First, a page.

Burgundy bash La Paulee de New York kicked off this year with something new: affordable wines.
The annual three-day weekend, which alternates between New York and San Francisco, is famous for its $1500-a-seat finale, a bacchanal where deep-pocketed collectors splash out on rare vintages of Domaine de la Romanee-Conti while singing Burgundian drinking songs off-key.
So why open the lavish event with a $75 tasting of wines under $35?
“I’m worried people are starting to think about Burgundy as only expensive wines, the way they regard Bordeaux,” says Daniel Johnnes, La Paulee’s organizer and host and wine director of Daniel Boulud’s restaurant group. “The region is about more than $1,000 bottles.”
Considering today’s prices, that’s hard to remember. As world demand for Burgundy hits an all-time high and investment funds stockpile the best bottles, the drumbeat of escalating prices sounds ever louder. In Hong Kong at Christie’s all-Burgundy sale of Henry Tang’s collection in mid-March, even wines from lesser-known domaines that I used to buy sold way above high pre-sale estimates.
Which is why this opening seminar is packed with Burgundy lovers who want to drink the region’s reds and whites every day without breaking the bank. Three young New York sommeliers showcase the quality and terroir lurking in the region’s undiscovered ‘outer boroughs.’ Among their picks I find several stellar buys.
“These are the wines we drink when we’re the ones paying,” says Michael Madrigale, head sommelier of Bar Boulud, Boulud Sud, and Epicerie Boulud, as he introduces his choices. He likes to say that the sip of Burgundy he took when he was 24 struck his brain like a bolt of lightning. He still seems to be under its influence.
The pricy Burgundies wine lovers lust for come from premier cru and grand cru vineyards in the Cote d’Or, a 50-kilometer-long, limestone-rich sliver of land where an acre of vines can cost two million euros.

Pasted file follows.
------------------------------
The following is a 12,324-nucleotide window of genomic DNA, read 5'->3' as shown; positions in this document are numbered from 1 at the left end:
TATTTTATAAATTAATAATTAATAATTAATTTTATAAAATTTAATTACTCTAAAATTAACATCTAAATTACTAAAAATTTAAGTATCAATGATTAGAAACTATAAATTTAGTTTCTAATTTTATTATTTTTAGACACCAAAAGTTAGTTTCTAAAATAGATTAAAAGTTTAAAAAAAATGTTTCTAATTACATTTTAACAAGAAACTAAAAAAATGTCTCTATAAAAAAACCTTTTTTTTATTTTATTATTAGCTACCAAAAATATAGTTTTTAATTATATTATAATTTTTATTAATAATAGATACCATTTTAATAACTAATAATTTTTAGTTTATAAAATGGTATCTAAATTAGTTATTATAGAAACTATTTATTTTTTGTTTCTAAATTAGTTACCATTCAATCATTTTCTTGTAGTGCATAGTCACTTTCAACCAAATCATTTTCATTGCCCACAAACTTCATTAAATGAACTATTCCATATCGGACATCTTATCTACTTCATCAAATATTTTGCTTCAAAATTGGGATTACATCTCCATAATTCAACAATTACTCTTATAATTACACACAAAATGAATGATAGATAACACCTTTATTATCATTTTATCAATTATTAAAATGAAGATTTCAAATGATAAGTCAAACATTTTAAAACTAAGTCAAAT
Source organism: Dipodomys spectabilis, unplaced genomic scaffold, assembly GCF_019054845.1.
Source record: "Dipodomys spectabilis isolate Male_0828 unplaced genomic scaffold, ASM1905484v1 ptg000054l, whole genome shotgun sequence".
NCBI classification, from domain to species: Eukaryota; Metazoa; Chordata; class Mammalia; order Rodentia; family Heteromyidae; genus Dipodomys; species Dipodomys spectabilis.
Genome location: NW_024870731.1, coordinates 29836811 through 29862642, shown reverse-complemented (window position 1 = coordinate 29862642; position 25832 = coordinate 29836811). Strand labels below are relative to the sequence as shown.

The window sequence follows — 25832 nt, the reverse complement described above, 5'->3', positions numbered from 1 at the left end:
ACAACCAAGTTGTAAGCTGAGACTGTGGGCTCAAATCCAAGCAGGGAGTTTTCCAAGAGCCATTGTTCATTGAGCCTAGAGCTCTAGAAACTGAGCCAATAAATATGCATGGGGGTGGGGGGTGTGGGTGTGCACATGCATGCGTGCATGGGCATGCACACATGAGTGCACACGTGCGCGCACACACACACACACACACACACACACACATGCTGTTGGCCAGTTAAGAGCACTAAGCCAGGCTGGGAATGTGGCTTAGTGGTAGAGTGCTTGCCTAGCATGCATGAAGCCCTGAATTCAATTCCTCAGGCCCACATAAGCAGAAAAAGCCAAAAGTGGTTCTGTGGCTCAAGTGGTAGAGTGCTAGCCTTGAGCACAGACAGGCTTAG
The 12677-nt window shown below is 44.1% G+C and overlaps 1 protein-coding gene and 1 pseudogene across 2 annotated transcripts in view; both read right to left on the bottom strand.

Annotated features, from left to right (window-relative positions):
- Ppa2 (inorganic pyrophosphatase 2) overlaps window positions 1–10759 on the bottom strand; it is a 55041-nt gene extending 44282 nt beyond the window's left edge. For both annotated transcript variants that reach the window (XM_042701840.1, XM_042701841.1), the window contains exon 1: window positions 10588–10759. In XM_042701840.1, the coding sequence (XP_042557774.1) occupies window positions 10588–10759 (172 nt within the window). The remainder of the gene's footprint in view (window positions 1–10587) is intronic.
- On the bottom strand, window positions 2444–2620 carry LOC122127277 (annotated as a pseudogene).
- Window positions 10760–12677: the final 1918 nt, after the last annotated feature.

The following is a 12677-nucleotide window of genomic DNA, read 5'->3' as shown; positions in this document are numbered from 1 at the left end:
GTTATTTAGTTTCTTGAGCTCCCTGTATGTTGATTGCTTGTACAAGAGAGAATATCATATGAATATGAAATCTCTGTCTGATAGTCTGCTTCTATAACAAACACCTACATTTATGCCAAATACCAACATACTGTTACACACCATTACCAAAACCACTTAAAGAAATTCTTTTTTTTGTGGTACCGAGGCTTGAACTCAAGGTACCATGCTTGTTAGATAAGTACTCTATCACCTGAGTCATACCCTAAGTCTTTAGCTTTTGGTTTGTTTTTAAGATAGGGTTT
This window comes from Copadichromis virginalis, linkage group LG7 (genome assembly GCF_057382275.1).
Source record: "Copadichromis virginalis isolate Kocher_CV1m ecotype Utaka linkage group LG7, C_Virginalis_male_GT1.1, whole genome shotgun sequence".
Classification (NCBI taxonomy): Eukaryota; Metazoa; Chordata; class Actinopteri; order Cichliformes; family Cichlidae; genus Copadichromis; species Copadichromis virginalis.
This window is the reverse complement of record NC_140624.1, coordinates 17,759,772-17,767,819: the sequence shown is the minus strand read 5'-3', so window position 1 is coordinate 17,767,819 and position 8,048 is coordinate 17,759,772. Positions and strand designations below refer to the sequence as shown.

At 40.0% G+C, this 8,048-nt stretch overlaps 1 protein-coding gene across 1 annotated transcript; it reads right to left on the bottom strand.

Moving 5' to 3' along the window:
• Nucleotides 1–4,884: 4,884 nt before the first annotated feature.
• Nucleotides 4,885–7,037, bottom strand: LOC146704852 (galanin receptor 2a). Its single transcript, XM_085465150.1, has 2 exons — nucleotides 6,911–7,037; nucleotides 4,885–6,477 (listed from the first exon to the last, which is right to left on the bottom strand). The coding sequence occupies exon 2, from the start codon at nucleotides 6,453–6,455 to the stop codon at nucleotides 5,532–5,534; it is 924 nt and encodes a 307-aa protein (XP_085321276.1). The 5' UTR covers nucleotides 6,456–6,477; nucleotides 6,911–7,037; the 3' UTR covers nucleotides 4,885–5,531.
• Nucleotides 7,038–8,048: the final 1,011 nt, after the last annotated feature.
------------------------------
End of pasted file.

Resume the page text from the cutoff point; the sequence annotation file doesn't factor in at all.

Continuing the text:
For his bargain choices, Madrigale looked north to cool Chablis, surely the world’s most underrated great wine region. Its crisp, tangy whites made from chardonnay have a laser-like intensity and purity, and age brilliantly.
Petit Chablis is the entry-level category, and the 2011 Domaine Agnes et Didier Dauvissat ($22) is lemony, citrusy, fresh, with a flinty finish and Fred Astaire-like flair.
Still, you can find delicious 2010 and 2011 village level Chablis, the next quality step up, from excellent producers like Christian Moreau and William Fevre at under $25. Wines from the 2011 vintage, says owner Christian Moreau, show more minerality, while those from the outstanding 2010 are richer and more complex.
Saint-Bris, a few kilometers southwest of Chablis, is the only appellation in Burgundy where the white grape is sauvignon blanc. One of my top discoveries at the seminar was the 2011 Domaine Goisot Exogrya Virgula Saint-Bris ($19), which tastes of minerals, warm stones, grass, and a hint of pepper, and is amazingly complex for the price.
Global warming and ambitious producers have vastly improved wines from nearby Irancy, which was once synonymous with pinot noir plonk. The light, pretty 2010 David Renaud Irancy ($22), with rose petal aromas, bright red fruit and an iron tang, shows just how good it can be.
“Stigma is great for good pricing, though,” comments sommelier Levi Dalton, at now-closed Convivio restaurant, who touts a red from the Cote Chalonnaise, a rustic-cousin area just south of the Cote d’Or. The 2010 Michel Juillot Mercurey Premier Cru Clos Tonnerre rouge is a $35 stunner. It has the pure spicy pinot fruit, earthy minerality, and seductive texture that Burgundy lovers like me crave.
The wine director at NoMad Hotel, Thomas Pastuszak, looked even further south to the Maconnais, a low-glamor area with chalky soil once known for pretty hum-drum chardonnay. It’s experiencing a gold rush as Cote d’Or powerhouses like Domaine des Comtes Lafon have snapped up land. The rich, intense 2010 Olivier Merlin Macon La Roche Vineuse Vieilles Vignes ($25) resembles whites from the Cote d’Or that cost $15 more.
Don’t completely shun the region’s gateway pinot, generic Bourgogne rouge, which can use grapes grown anywhere in Burgundy. The 2010 Domaine Roblet-Monnot Pere et Fils Bourgogne Rouge Vieilles Vignes ($25) is a serious red from old vines grown bio-dynamically in the Cote d’Or appellation of Volnay.
Of course none of these outer borough bottles can compete with the eight 2010 Domaine de la Romanee-Conti wines I sip at a pre-release tasting at A Voce the following day. All exhibit the vintage’s elegance and precision, though silky-textured Romanee-St.-Vivant, deep, profound Romanee-Conti, and sleek, vibrant Montrachet capture my top marks. (Prices? Don’t ask.)
Nor do the reds rival one of my favorite wines, the Georges Roumier Chambolle Musigny Les Amoureuses 1999, which sold on March 7 at the Zachys annual La Paulee auction for $1,225 a bottle), a huge jump from the $230 it cost in a 2006 London sale.
But I console myself with the knowledge I can afford to drink outer borough Burgundy every day - and I don’t have to worry they may be counterfeits.
(Elin McCoy writes on wine and spirits for Muse, the arts and leisure section of Bloomberg News. The opinions expressed are her own.)
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